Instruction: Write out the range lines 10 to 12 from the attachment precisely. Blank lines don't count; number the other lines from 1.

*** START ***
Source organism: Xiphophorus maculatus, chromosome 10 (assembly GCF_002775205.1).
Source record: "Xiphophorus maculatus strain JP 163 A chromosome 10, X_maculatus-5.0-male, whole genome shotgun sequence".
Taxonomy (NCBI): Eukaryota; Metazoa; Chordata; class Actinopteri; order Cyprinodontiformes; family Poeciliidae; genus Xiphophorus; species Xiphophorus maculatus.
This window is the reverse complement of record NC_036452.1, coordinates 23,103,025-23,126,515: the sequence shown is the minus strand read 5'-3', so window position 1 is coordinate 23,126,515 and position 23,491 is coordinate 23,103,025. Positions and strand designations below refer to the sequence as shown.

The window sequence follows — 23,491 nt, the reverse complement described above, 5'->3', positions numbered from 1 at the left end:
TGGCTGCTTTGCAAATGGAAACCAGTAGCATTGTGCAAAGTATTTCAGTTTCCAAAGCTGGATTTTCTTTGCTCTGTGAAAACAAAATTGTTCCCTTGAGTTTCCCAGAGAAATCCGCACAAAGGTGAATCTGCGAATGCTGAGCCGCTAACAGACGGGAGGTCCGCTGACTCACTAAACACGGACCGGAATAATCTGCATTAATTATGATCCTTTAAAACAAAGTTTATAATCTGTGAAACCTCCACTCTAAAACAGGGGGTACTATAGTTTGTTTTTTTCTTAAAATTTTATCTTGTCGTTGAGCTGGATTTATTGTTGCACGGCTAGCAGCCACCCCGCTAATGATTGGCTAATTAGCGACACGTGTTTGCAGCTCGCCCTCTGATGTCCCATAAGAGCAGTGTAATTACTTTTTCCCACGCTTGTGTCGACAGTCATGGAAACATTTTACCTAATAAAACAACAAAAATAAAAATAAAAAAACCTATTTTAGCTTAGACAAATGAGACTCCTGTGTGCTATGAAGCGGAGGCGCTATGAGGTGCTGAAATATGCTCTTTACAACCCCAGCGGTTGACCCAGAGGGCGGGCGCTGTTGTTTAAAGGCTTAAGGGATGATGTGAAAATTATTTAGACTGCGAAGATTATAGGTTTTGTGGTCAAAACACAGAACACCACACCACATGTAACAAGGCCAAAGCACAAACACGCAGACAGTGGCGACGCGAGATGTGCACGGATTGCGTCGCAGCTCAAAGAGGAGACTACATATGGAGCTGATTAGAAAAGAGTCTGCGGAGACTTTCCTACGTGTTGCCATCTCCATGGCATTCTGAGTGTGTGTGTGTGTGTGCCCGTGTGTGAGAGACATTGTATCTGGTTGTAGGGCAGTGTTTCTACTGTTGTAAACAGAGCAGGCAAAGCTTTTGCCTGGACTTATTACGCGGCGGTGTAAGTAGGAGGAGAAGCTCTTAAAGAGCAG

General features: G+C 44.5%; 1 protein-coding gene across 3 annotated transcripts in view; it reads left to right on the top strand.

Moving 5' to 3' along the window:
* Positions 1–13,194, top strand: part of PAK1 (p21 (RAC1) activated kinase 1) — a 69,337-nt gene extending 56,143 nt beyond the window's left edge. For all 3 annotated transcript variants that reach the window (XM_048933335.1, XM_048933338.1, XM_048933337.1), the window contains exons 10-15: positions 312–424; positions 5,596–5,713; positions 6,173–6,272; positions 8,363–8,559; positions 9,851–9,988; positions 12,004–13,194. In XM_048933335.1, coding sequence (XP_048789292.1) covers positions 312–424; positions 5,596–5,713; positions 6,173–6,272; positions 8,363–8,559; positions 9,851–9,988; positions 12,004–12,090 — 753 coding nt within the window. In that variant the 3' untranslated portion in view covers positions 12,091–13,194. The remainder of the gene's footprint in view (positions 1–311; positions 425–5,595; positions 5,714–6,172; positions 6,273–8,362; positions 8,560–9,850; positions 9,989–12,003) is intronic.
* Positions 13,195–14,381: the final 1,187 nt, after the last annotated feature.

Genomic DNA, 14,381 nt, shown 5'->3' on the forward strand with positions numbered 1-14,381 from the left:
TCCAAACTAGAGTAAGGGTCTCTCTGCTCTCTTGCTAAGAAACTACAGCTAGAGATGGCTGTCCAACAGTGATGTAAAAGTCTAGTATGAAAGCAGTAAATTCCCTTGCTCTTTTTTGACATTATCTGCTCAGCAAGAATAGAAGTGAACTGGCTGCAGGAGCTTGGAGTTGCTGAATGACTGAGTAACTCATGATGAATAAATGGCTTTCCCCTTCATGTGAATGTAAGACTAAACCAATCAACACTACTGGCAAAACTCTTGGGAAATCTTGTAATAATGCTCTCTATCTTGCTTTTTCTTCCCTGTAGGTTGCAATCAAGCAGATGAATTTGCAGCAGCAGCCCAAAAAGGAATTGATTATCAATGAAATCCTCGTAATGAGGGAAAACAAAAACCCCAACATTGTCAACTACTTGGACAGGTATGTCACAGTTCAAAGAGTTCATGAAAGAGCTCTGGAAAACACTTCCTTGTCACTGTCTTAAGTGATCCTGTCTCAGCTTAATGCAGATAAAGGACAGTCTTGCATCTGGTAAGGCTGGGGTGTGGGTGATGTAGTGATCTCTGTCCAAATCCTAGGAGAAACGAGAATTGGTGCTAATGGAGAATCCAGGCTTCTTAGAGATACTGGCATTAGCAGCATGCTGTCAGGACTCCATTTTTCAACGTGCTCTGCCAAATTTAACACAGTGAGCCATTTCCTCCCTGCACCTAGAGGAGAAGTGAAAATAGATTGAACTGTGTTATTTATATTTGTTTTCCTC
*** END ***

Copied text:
* Positions 13,195–14,381: the final 1,187 nt, after the last annotated feature.

Genomic DNA, 14,381 nt, shown 5'->3' on the forward strand with positions numbered 1-14,381 from the left:
TCCAAACTAGAGTAAGGGTCTCTCTGCTCTCTTGCTAAGAAACTACAGCTAGAGATGGCTGTCCAACAGTGATGTAAAAGTCTAGTATGAAAGCAGTAAATTCCCTTGCTCTTTTTTGACATTATCTGCTCAGCAAGAATAGAAGTGAACTGGCTGCAGGAGCTTGGAGTTGCTGAATGACTGAGTAACTCATGATGAATAAATGGCTTTCCCCTTCATGTGAATGTAAGACTAAACCAATCAACACTACTGGCAAAACTCTTGGGAAATCTTGTAATAATGCTCTCTATCTTGCTTTTTCTTCCCTGTAGGTTGCAATCAAGCAGATGAATTTGCAGCAGCAGCCCAAAAAGGAATTGATTATCAATGAAATCCTCGTAATGAGGGAAAACAAAAACCCCAACATTGTCAACTACTTGGACAGGTATGTCACAGTTCAAAGAGTTCATGAAAGAGCTCTGGAAAACACTTCCTTGTCACTGTCTTAAGTGATCCTGTCTCAGCTTAATGCAGATAAAGGACAGTCTTGCATCTGGTAAGGCTGGGGTGTGGGTGATGTAGTGATCTCTGTCCAAATCCTAGGAGAAACGAGAATTGGTGCTAATGGAGAATCCAGGCTTCTTAGAGATACTGGCATTAGCAGCATGCTGTCAGGACTCCATTTTTCAACGTGCTCTGCCAAATTTAACACAGTGAGCCATTTCCTCCCTGCACCTAGAGGAGAAGTGAAAATAGATTGAACTGTGTTATTTATATTTGTTTTCCTC